Breast Cancer Research and Treatment

, Volume 65, Issue 3, pp 195–202 | Cite as

Biomedical and Psychosocial Determinants of Psychiatric Morbidity Among Postoperative Ambulatory Breast Cancer Patients

  • Tatsuo Akechi
  • Toru Okuyama
  • Shigeru Imoto
  • Shigeto Yamawaki
  • Yosuke Uchitomi
Conference Report


There has been much interest in the psychosocial issues faced by breast cancer patients because of the high prevalence of the disease and the severe psychological impact of the cancer itself, as well as its treatment. The objective of our study was to investigate the determinants of psychiatric morbidity among postoperative ambulatory breast cancer patients. The variables examined included the patients' biomedical characteristics, demographic characteristics, current concerns, coping responses and social support factors. Patients Completed the Hospital Anxiety and Depression Scale (HADS) and the Mental Adjustment to Cancer scale (MAC scale), and information pertaining to demographic variables, current concerns and social support factors was obtained by a specially designed questionnaire. Available data were obtained from 148 randomly selected postoperative ambulatory breast cancer patients. The prevalence of psychiatric morbidity (including clinical anxiety and depression) evaluated by using the HADS cut-off point was 23%. The results of univariate analyses indicated that pain, dyspnea, having children with health problems, various other concerns (about children, other family members, the patients' own health and future treatment) and poor coping responses (low fighting spirit, high anxious preoccupation, high fatalism and high helplessness/hopelessness) were significant determinants of the patients' psychiatric morbidity. Additionally, in the logistic regression analysis, having children with health problems and having a low fighting spirit and a high helplessness/hopelessness were final significant determinants. Postoperative ambulatory breast cancer patients with these problems should be given careful attention, and psychosocial intervention may be beneficial for them.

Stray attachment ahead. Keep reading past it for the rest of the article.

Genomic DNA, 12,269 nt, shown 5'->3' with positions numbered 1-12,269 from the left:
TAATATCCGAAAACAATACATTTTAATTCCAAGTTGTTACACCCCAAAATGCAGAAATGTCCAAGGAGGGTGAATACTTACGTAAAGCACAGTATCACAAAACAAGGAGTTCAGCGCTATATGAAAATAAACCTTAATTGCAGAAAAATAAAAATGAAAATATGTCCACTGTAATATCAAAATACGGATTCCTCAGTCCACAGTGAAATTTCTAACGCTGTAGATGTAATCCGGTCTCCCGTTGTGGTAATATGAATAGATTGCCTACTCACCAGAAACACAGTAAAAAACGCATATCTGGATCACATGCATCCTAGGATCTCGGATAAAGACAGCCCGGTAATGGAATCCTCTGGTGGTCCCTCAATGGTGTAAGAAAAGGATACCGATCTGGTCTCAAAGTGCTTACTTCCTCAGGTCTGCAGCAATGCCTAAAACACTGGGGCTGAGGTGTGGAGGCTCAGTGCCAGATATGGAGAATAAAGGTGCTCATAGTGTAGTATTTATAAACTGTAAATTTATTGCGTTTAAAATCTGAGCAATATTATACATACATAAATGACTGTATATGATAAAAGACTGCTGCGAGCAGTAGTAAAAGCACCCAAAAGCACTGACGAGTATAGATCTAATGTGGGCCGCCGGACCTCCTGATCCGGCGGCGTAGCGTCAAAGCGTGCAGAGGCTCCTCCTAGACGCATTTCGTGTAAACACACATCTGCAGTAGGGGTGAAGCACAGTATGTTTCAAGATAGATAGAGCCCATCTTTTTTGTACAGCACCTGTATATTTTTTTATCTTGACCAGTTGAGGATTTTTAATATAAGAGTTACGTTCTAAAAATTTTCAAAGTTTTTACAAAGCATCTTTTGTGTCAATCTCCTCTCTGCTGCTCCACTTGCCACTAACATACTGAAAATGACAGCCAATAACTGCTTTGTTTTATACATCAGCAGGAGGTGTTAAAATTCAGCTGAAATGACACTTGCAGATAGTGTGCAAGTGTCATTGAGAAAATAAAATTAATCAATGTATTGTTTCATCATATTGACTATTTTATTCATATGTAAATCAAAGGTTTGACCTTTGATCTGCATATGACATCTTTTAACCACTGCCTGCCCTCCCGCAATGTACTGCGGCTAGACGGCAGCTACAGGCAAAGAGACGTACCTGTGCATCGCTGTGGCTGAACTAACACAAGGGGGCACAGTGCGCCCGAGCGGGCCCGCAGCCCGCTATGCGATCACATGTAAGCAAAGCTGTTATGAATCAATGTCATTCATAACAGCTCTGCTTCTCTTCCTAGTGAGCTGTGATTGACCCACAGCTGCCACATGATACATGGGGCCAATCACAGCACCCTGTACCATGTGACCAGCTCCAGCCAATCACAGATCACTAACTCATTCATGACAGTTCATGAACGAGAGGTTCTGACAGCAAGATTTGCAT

adjustment disorder breast cancer child concerns coping depression family screening 


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Copyright information

© Kluwer Academic Publishers 2001

Authors and Affiliations

  • Tatsuo Akechi
    • 1
    • 2
  • Toru Okuyama
    • 1
  • Shigeru Imoto
    • 3
  • Shigeto Yamawaki
    • 4
  • Yosuke Uchitomi
    • 1
    • 2
  1. 1.Psycho-Oncology DivisionNational Cancer Center Research Institute EastKashiwa, ChibaJapan
  2. 2.Psychiatry DivisionNational Cancer Center Hospital EastKashiwa, ChibaJapan
  3. 3.Division of SurgeryNational Cancer Center Hospital EastKashiwa, ChibaJapan
  4. 4.Department of Psychiatry and NeurosciencesHiroshima University School of MedicineMinami-ku, HiroshimaJapan

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